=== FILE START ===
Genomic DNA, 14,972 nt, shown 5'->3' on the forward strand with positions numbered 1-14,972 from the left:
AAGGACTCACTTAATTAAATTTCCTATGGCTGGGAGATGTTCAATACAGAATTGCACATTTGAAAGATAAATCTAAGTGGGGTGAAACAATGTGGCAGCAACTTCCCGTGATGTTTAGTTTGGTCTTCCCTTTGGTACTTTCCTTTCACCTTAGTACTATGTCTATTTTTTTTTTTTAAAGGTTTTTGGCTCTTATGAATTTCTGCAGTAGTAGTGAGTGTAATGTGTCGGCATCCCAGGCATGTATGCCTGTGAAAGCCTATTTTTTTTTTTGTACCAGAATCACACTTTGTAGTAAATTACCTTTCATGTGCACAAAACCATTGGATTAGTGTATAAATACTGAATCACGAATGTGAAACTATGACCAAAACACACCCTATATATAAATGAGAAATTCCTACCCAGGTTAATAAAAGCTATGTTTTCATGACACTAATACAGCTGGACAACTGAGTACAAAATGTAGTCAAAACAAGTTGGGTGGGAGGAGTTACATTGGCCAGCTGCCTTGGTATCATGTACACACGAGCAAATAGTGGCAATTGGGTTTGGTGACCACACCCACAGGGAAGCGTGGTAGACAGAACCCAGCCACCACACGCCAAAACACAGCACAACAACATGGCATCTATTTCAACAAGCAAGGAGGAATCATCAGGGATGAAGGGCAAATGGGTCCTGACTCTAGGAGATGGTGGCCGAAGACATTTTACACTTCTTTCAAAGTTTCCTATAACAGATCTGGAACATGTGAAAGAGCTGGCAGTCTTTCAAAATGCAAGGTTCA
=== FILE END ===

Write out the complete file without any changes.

Genomic DNA, 14,972 nt, shown 5'->3' on the forward strand with positions numbered 1-14,972 from the left:
AAGGACTCACTTAATTAAATTTCCTATGGCTGGGAGATGTTCAATACAGAATTGCACATTTGAAAGATAAATCTAAGTGGGGTGAAACAATGTGGCAGCAACTTCCCGTGATGTTTAGTTTGGTCTTCCCTTTGGTACTTTCCTTTCACCTTAGTACTATGTCTATTTTTTTTTTTTAAAGGTTTTTGGCTCTTATGAATTTCTGCAGTAGTAGTGAGTGTAATGTGTCGGCATCCCAGGCATGTATGCCTGTGAAAGCCTATTTTTTTTTTTGTACCAGAATCACACTTTGTAGTAAATTACCTTTCATGTGCACAAAACCATTGGATTAGTGTATAAATACTGAATCACGAATGTGAAACTATGACCAAAACACACCCTATATATAAATGAGAAATTCCTACCCAGGTTAATAAAAGCTATGTTTTCATGACACTAATACAGCTGGACAACTGAGTACAAAATGTAGTCAAAACAAGTTGGGTGGGAGGAGTTACATTGGCCAGCTGCCTTGGTATCATGTACACACGAGCAAATAGTGGCAATTGGGTTTGGTGACCACACCCACAGGGAAGCGTGGTAGACAGAACCCAGCCACCACACGCCAAAACACAGCACAACAACATGGCATCTATTTCAACAAGCAAGGAGGAATCATCAGGGATGAAGGGCAAATGGGTCCTGACTCTAGGAGATGGTGGCCGAAGACATTTTACACTTCTTTCAAAGTTTCCTATAACAGATCTGGAACATGTGAAAGAGCTGGCAGTCTTTCAAAATGCAAGGTTCA